Letting go of guilt

Some people, coaches and clients alike, have enjoyed the lockdown experience. They have no financial worries, and they are relieved that they no longer have to perform for others or seek their approval. They have relished the long walks in pleasant weather, they fall into the low-risk category. Some have felt guilty about this enjoyment. The reality is that it isn’t either/or. We can feel privileged and compassion for those who are not so lucky. The ‘shoulds’ are the clue to these being the equivalent of ‘parental injunctions’. The pandemic has exposed divisions and differences in the society we have helped create. Guilt is only useful if it triggers something we need to learn about how our action has transgressed our value system. Feel it, note it, move on. We need to be sure that whatever actions we take come from our healthy self, and that it isn’t a reaction coming from the needs of our survival self for validation or rescuing. This was true for a previously hard-pressed chief executive who found that much of her charity’s work could be done remotely, and much of it without her. This prompted the question, ‘What would I rather have from now on, if I could have it?’ Some clients will have found new energies and capabilities through entrepreneurial or community-focused participation. They might be energised and excited about how to take that into the next phase of their lives. One coach offered training and technical help on remote working to his local volunteer organisation. This was so successful and rewarding that he decided to commit 30% of his working time to this organisation for the foreseeable future.

Looking after yourself

As coaches, we need to attend to our own wellbeing. This means knowing how to calm and regulate our breathing, to shut down negative thinking, to connect with our body and felt experience. Mindfulness, meditation, yoga, deep-breathing exercises, walking, running, painting or image-making, keeping a reflective journal and being with nature may all help. Don’t hesitate to consider coaching, extra supervision, counselling or therapy for yourself if you feel you may need more support as we move through and out of this crisis and possibly into new waves of it. If we can stay in our healthy selves most of the time, we can be with our clients in whatever challenges they bring to us.

We don’t need special ‘techniques’

Coaches often ask us whether you need a unique trauma-aware set of tools and techniques. The answer is ‘no’. You don’t need any special pandemic-specific tools and techniques either. Your normal coaching skills (see Rogers5) will be more than enough. Clients are not looking to us to reform or give them answers.

Some approaches we have found useful include:

The client Coaching response
Uses language clotted with should, must, everyone, no-one, eg: ‘No-one cares about the low-paid people in our organisation.’ 'Is that true? Who says you "must"? What are the exceptions?’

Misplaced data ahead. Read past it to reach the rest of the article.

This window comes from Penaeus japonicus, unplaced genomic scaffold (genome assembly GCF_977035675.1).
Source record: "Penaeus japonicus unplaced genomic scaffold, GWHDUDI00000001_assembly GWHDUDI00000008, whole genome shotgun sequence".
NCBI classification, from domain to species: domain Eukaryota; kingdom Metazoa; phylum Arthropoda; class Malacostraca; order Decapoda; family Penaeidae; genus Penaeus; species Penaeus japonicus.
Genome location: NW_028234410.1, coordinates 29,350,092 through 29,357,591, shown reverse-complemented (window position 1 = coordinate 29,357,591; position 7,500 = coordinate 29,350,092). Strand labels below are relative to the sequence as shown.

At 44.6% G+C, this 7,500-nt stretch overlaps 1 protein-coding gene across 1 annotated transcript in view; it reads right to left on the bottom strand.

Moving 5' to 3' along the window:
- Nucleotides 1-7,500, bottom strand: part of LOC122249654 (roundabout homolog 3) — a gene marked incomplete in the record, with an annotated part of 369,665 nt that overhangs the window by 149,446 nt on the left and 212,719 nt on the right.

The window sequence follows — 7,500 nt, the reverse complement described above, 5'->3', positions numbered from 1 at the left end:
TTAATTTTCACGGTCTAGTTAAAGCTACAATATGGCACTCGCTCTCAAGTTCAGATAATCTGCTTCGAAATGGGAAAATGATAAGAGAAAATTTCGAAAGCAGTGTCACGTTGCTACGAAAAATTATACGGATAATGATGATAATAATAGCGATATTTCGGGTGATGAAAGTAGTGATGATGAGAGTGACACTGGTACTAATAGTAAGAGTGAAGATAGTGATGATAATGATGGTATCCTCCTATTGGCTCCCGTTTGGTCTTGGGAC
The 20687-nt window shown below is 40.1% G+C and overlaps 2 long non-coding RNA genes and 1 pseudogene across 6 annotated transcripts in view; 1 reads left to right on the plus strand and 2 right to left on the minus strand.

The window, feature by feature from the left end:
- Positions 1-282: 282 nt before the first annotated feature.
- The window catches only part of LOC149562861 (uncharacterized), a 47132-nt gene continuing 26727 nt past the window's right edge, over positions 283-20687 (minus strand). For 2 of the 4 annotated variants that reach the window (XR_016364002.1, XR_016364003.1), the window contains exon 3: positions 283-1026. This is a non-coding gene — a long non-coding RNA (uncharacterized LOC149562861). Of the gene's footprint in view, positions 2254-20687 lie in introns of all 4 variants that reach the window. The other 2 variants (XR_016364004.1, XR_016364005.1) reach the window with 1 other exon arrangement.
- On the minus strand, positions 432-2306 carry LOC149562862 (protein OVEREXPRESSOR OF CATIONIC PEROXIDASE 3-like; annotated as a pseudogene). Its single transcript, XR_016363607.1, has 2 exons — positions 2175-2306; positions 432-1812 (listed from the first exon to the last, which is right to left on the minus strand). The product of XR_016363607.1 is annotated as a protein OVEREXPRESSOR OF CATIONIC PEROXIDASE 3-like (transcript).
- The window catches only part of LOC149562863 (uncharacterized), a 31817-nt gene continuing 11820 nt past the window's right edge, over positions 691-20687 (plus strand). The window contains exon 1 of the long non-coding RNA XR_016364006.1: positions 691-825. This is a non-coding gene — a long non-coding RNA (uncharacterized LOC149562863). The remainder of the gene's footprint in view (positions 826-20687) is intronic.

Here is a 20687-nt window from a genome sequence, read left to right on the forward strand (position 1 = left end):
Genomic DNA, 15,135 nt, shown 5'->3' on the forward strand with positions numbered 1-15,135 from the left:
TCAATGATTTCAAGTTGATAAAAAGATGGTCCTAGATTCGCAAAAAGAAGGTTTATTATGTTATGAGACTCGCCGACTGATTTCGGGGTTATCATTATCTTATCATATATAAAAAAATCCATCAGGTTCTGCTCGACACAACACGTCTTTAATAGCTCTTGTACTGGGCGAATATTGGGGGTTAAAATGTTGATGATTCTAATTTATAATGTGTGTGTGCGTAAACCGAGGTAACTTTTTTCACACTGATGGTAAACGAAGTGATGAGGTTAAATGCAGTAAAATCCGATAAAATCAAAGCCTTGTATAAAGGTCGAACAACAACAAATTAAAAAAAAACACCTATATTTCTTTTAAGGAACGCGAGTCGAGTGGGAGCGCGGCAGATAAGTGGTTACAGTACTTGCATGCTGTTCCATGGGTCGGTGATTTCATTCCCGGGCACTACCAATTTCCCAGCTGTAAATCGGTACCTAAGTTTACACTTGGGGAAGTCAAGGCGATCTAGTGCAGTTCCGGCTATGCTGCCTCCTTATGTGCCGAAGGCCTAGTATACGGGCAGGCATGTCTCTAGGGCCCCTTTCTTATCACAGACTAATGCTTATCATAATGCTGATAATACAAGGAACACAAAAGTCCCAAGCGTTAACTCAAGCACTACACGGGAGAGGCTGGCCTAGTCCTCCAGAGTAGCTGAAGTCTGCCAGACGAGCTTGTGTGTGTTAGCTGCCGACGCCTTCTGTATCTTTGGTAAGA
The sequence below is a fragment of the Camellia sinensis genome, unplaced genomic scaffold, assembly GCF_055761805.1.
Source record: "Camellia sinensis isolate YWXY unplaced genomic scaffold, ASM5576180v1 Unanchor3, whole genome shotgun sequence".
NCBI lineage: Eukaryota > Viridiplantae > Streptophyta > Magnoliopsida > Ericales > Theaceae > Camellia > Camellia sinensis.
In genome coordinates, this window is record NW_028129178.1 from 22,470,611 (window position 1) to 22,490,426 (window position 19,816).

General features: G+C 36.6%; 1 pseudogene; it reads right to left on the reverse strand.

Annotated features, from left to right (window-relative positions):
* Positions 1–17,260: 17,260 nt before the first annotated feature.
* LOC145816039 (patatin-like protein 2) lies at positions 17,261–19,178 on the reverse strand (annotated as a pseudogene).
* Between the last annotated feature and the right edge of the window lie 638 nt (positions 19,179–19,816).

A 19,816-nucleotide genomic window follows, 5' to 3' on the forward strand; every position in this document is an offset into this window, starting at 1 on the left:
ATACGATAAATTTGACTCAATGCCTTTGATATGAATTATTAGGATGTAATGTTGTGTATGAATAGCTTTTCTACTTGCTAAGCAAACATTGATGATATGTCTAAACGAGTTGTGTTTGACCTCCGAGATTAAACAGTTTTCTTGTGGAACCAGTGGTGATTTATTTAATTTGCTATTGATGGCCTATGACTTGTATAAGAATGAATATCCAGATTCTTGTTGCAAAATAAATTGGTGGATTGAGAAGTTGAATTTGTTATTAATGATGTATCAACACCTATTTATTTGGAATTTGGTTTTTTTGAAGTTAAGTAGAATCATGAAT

Expresses helplessness, eg: ‘I can see how we should improve our triage systems, but no one will listen to me.’ Asks for evidence that the assertion is true. Encourages ideas about what action to take.
Expresses a dilemma, eg: ‘I don’t know whether I should report a colleague for carelessness over the use of PPE.’ ‘Let’s look at the possible choices here. What are the upsides and downsides of each? Which might be the least bad option?’
Gets upset, reports being overwhelmed with anxiety. Listening, accepting, asking, ‘What has worked when you’ve felt like this before?’ ‘Who else might help here?’
Catastrophises, eg: ‘If I get the virus, I will get it badly or infect my whole family.’ Listening, then challenging, asking, ‘How likely is that?’ ‘What’s the best that could happen?’ “What’s the worst…?’ ‘What’s the most likely…?’ ‘How would you cope if the worst did happen?’
Reports physical symptoms. Checks what medical help the client has sought, coaches around getting more.

What we know is that all our clients will have a unique response to this situation. This response will be a combination of their trauma history, survival and attachment patterns, and their reality in the here and now. Recovery will take time. For some, it will take longer than for others. However, this experience is in our system and we will carry aspects of it with us for a while. Recovery is not to be rushed; renewal needs reflection, creativity and an investment in our physical health and wellbeing. The impact will resonate, and issues may continue to arise many months or even years later. We can’t all just pretend this didn’t happen.

Connecting with others is a key component of the recovery process. Clients may need support to rebuild healthy social or professional networks. We too have to go through a recovery process and can help ourselves by connecting with peers and others to talk about what we are experiencing. We need to attend to ourselves so that we can be fully present for our partners, family and clients.


1 Ruppert F. Trauma, fear and love. Steyning: Green Balloon Publishing; 2014.
2 Ruppert F. Trauma, Angst und Liebe. Munich: Kosel-Verlag; 2012.
3 Vaughan Smith J. Coaching and trauma: from surviving to thriving. London: Open University Press: 2019.
4 Vaughan Smith J, Rogers J. What does trauma have to do with coaching? Coaching Today 2019; October/32: 6–10. 5 Rogers J. Coaching skills: the definitive guide to being a coach (4th edition). London: Open University Press; 2016.